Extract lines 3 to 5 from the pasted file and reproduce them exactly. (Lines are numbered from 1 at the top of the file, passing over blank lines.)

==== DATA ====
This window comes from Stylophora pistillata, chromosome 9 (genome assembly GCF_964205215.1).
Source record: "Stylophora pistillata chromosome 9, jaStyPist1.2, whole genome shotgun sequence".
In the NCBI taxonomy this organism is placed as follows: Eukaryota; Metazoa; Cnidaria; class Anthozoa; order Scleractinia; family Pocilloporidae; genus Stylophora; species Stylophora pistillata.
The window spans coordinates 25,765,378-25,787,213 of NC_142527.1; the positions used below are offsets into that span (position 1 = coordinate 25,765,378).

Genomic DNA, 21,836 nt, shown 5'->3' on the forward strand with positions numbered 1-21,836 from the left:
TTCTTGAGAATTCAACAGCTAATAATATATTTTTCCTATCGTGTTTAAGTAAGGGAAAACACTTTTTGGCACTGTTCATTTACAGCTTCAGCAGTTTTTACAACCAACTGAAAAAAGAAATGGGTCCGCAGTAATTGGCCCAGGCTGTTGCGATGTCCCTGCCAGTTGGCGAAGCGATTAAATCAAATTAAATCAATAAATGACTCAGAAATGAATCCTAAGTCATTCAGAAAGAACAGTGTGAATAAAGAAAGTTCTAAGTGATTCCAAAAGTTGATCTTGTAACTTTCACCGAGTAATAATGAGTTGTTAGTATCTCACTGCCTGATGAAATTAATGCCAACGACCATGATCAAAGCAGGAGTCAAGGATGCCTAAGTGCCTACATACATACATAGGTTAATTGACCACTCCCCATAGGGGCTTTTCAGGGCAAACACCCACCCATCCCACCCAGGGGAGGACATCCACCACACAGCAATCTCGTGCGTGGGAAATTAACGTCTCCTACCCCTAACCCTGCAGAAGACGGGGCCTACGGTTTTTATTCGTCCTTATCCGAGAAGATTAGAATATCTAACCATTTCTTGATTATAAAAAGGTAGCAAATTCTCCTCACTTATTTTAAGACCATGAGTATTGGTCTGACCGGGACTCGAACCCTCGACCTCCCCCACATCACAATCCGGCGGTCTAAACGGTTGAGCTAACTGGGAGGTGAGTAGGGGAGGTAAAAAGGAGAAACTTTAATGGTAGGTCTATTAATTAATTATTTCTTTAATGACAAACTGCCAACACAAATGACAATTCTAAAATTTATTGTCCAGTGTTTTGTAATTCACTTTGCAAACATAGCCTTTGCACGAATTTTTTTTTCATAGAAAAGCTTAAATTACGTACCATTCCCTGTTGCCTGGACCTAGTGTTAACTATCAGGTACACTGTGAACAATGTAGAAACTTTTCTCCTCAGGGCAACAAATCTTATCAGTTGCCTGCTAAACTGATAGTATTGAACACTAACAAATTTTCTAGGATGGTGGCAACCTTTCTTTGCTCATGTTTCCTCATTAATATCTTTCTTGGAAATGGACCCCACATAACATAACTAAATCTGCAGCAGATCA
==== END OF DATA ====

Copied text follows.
In the NCBI taxonomy this organism is placed as follows: Eukaryota; Metazoa; Cnidaria; class Anthozoa; order Scleractinia; family Pocilloporidae; genus Stylophora; species Stylophora pistillata.
The window spans coordinates 25,765,378-25,787,213 of NC_142527.1; the positions used below are offsets into that span (position 1 = coordinate 25,765,378).

Genomic DNA, 21,836 nt, shown 5'->3' on the forward strand with positions numbered 1-21,836 from the left: